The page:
Sunshine Day

Pre Weight loss photo. Credit Cyrsti Hart

Sunday turned out to be a wonderful day for several reasons. 

First of all, it was another beautiful autumn day with highs in the mid 70’s (F) 

Also, for some unknown reason, Liz’s 23 year old son invited us out to lunch. It was one of those days when my gender dysphoric self gave me a break and I thought my feminine self was able to shine through. Ironically, even my face is thinning out again, which accentuates my cheek bones. Other than that, I chose a nice pair of leggings and lightweight lacy top. I even got real fancy and wore a pair of earrings which I try to do on occasion to insure the holes in my ears don’t grow shut. (They haven’t). All in all, I felt good which always is the number one accessory a transgender woman can have.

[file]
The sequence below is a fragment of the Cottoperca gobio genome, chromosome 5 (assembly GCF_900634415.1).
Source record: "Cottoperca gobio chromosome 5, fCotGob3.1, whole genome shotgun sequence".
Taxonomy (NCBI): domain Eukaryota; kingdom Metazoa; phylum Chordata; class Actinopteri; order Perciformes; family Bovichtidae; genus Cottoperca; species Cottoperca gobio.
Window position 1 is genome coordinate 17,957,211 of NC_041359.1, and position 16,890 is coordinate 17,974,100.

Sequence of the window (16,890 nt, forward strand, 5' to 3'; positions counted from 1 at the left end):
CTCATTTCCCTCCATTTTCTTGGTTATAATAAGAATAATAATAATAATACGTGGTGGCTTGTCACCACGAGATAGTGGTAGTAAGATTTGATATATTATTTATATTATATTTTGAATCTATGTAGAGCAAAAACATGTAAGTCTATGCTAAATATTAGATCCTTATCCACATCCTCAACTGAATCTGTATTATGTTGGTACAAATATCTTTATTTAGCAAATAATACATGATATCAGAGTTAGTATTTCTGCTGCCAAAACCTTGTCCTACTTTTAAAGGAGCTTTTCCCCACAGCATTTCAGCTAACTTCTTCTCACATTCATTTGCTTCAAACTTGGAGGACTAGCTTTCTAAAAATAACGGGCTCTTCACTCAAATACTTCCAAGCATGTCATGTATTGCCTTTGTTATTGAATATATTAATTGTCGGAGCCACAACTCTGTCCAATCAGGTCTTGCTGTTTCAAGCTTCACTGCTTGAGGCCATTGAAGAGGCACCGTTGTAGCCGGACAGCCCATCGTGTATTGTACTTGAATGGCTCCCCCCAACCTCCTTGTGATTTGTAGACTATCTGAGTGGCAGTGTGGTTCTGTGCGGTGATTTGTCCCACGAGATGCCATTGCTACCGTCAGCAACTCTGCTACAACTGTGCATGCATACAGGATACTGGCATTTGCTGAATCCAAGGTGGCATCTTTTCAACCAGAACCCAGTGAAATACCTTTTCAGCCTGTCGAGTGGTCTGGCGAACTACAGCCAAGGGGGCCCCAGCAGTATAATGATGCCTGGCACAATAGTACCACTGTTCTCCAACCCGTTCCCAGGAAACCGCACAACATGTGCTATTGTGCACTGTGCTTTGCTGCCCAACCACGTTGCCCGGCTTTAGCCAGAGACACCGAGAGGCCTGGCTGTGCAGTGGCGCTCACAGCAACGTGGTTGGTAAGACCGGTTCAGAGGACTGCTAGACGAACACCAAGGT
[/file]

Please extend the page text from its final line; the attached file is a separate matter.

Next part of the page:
Once we arrived at the restaurant we had gone to for years, we found out they were closing early due to staffing issues so we had to hurry our lunch. It vaguely occurred to me to go somewhere else but I didn’t say anything and we stayed. Ultimately we ended up taking most of our food to go. The disappointment came when there was very little public to see or to be seen.  Even though all my attention to detail with my appearance seemingly was wasted, the whole experience was good for my soul.  

Also yesterday another rarity happened.  The Cincinnati NFL football team went to their arch-rival Pittsburgh Steeler homefield and won for the first in like fifteen years. So life was good again.

With my birthday coming up in the not so distant future, I should be able to talk Liz into a special night or two.

Transgender Ally’s

Saturday was National Daughters’ Day. Along the way here in Cyrsti’s Condo, I have not been shy writing about my daughters acceptance of her transgender parent.